Writing about the transition from celluloid to digital filmmaking tends to take an elegiac tone. “Cinema as we know it is dead,” wrote Matt Zoller Seitz in his obit for the movie camera in Salon. “Will Classic Movies Ever Look the Same Again?” wondered the Atlantic in a feature this past November. “The advent of digital … may well be the final blow to the dying art of the projectionist,” wrote LA Weekly. “The celluloid dream may live on in my hopes, but digital commands the field,” said a wistful Roger Ebert in his appraisal on “The Sudden Death of Film.” At least a portion of critics are self-conscious about this: “It’s become difficult to parse out how much of my grief is rooted in nostalgia and how much of it applies to real concerns about how the landscape is changing,” confessed Scott Tobias of the A.V. Club. I could go on.
Amid all this mourning, you could be forgiven for forgetting—or never being told in the first place—that most of our filmmakers have made this move out of choice. That they prefer digital, and not just for its cost-effectiveness, but for its aesthetic and artistic freedom. That as loud as Christopher Nolan and Quentin Tarantino may talk, they and the few remaining celluloid purists are vastly outnumbered. And not just by philistines, like Michael Bay. By visionaries like David Lynch, David Fincher, Danny Boyle, James Cameron, Michael Mann, Lars von Trier, Richard Linklater, Kathryn Bigelow, and Steven Soderbergh—even Martin Scorsese. The title of the digital vs. film documentary Side by Side might suggest that it’s an even fight, but judging from the long list of filmmakers they interviewed, it’s no contest.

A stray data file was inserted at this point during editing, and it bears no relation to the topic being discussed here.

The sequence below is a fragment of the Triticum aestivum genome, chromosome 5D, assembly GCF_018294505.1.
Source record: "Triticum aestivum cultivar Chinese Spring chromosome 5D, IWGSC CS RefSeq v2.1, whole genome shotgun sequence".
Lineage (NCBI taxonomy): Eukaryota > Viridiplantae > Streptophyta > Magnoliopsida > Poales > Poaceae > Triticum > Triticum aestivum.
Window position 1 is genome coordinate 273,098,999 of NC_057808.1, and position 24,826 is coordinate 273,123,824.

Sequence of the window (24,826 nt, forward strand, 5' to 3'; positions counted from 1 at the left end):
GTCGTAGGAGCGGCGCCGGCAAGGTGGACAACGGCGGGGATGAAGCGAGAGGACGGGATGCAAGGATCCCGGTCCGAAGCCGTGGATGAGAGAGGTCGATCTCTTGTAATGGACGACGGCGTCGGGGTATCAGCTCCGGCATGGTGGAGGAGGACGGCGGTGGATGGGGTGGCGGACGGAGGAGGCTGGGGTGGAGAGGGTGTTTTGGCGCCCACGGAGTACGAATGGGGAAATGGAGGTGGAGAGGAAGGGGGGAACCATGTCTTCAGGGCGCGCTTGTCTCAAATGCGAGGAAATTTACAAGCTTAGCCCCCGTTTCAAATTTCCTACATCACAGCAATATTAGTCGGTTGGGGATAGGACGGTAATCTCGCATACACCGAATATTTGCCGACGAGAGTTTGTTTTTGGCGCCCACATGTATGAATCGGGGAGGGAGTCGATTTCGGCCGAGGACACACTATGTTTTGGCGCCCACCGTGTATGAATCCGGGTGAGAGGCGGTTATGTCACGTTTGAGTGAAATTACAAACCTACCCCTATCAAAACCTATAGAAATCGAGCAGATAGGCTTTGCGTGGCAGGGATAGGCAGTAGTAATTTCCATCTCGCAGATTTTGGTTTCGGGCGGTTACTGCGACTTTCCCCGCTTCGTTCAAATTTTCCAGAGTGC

All of which is why it’s heartening to see a film critic writing in the Guardian this week finally frame it right. I’m speaking, of course, about Keanu Reeves, who also happens to be the producer of Side by Side. The story of the last few years isn’t about the “death of film,” Reeves insists:
The debate isn’t about whether digital is better than celluloid. It’s about giving an artist the choice … about the individual’s style. It’s not pining for the past, nor championing a digital revolution. It’s arguing that it’s an exciting time for the industry.
Of course many critics have acknowledged many of the same benefits that Reeves notes: that digital offers more control for directors, more mobility, more consistency when it comes to projection, a more democratic art form for everyone. But if this is an argument about aesthetics and grain and tone, then I fear that the critics who paint this moment in a sort of ‘70s underlit darkness, like something shot by Gordon Willis, have gotten it all wrong. The “death of film” or the “digital revolution” may be a moment of loss, but it’s at least as much a moment of thrilling new life.